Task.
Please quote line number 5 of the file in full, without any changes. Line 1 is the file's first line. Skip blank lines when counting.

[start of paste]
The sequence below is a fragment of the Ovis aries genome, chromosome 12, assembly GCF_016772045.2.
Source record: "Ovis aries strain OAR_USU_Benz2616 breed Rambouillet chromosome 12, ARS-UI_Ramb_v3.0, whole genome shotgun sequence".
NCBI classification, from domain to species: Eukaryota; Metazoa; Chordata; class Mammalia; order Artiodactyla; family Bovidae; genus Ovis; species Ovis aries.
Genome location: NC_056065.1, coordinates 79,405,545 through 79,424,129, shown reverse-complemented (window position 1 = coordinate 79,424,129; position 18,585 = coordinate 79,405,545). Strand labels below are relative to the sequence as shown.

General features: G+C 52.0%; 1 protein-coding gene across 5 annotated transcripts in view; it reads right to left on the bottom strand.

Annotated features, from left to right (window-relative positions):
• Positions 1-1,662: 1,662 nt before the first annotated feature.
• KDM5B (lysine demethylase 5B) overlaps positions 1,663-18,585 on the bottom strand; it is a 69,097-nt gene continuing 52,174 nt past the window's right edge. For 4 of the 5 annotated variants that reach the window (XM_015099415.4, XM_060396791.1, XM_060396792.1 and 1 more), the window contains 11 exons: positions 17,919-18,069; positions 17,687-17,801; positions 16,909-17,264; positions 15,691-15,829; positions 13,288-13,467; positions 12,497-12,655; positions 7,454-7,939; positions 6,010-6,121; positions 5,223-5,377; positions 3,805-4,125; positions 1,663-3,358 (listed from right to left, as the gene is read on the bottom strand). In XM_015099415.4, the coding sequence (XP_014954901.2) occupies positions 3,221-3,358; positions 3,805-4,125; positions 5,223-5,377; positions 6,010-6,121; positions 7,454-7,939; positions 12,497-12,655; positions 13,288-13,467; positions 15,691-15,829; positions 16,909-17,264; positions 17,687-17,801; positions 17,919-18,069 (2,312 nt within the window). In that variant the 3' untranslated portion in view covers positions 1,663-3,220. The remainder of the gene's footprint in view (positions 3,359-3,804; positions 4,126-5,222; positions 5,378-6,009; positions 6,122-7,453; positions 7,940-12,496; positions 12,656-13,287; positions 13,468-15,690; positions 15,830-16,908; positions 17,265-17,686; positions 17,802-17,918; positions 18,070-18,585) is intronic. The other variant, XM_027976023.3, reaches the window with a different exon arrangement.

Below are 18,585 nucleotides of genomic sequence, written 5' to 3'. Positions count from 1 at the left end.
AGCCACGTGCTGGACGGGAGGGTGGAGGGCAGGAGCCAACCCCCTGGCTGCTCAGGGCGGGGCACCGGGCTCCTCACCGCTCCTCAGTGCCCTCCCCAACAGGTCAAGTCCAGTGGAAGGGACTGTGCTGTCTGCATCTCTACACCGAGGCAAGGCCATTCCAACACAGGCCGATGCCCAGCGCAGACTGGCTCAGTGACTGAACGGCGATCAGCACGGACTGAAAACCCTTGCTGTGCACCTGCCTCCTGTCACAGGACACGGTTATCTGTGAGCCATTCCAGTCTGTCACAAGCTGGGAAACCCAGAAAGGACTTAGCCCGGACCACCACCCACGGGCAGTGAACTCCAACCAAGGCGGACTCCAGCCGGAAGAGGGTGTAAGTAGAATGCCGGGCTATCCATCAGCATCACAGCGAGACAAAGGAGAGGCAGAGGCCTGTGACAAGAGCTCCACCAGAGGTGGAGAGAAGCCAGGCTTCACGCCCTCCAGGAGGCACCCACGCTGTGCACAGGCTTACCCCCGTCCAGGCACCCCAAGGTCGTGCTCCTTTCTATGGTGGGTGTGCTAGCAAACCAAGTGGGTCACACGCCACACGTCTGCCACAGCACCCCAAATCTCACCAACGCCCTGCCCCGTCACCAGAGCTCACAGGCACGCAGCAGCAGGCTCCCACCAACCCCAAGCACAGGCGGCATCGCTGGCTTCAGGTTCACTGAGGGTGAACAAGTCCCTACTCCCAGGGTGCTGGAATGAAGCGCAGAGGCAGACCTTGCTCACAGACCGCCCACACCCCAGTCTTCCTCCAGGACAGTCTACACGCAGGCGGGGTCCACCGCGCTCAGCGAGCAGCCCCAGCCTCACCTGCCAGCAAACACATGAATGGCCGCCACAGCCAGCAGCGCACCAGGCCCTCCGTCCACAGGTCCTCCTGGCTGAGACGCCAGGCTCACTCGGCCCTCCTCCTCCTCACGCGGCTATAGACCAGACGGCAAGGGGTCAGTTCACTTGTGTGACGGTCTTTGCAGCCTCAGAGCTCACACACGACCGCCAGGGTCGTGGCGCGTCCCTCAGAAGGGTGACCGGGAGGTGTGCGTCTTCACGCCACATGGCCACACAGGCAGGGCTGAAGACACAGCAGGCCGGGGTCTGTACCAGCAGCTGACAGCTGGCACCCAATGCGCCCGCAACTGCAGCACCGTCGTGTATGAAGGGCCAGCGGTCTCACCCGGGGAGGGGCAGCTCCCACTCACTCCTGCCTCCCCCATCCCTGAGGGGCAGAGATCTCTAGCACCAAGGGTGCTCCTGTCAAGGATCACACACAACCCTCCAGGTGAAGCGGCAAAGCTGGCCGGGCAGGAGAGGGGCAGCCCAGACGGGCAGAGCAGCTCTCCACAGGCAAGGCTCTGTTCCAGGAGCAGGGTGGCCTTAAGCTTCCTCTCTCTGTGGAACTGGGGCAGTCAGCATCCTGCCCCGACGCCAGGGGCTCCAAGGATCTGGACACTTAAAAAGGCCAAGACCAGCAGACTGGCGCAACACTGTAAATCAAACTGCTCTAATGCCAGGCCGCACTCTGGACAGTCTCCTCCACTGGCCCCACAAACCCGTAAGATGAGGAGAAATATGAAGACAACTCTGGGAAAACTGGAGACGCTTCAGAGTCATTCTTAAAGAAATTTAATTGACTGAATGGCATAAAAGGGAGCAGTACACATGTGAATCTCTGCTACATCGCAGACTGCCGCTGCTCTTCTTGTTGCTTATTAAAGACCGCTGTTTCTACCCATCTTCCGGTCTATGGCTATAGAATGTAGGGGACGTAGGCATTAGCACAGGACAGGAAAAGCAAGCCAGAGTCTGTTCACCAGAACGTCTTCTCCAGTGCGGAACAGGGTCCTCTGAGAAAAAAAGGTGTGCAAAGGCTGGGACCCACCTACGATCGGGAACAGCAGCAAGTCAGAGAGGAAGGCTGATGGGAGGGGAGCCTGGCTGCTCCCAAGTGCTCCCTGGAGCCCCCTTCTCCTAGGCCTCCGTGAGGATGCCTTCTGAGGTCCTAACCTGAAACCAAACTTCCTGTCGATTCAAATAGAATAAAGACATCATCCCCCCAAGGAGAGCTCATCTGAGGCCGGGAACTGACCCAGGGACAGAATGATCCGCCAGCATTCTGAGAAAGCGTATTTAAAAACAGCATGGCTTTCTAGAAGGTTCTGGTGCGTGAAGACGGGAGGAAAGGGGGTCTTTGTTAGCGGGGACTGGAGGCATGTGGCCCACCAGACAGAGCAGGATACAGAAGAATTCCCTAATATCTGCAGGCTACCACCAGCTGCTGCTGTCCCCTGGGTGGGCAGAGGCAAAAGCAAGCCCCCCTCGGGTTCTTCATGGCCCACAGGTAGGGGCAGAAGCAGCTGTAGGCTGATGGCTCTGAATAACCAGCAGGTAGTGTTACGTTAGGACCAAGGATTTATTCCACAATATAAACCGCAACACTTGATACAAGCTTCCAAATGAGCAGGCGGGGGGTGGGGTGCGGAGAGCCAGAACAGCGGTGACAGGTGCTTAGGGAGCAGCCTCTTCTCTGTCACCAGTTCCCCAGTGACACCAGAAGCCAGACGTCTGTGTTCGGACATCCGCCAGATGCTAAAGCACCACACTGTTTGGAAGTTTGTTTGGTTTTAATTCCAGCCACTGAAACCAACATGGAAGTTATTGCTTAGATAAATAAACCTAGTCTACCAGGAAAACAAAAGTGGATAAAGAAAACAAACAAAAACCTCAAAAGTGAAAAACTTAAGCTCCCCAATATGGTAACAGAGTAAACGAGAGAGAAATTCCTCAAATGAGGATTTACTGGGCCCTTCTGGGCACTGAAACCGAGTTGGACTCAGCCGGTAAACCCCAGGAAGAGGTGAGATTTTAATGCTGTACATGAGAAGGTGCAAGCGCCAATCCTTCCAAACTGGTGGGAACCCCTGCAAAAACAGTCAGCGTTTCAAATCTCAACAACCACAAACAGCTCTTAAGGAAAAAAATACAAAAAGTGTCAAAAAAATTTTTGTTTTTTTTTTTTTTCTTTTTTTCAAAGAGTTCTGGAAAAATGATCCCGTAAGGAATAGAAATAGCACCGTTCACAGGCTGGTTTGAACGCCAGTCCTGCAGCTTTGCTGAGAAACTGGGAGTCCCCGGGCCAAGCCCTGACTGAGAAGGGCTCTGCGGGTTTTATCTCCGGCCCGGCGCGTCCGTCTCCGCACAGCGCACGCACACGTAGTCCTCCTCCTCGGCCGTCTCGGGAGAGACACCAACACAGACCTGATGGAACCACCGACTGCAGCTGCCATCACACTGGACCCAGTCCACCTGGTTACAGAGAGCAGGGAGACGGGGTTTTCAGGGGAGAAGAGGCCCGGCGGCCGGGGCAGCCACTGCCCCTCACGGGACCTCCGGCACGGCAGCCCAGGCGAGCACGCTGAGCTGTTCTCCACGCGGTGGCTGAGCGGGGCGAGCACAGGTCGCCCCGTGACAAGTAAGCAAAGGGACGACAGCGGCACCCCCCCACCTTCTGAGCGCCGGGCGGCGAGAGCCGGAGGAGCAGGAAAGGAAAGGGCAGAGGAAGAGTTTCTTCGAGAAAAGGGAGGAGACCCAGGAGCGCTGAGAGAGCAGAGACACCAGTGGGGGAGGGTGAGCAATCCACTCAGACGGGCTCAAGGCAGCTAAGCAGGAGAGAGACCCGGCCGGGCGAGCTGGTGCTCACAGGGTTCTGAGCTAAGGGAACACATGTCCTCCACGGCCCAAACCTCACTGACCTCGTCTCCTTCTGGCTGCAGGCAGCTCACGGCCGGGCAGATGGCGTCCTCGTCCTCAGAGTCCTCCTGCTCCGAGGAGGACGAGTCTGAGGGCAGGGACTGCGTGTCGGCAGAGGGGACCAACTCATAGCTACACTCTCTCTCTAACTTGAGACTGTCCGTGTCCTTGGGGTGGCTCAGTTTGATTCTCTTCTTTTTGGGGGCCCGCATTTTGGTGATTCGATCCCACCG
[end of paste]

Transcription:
General features: G+C 52.0%; 1 protein-coding gene across 5 annotated transcripts in view; it reads right to left on the bottom strand.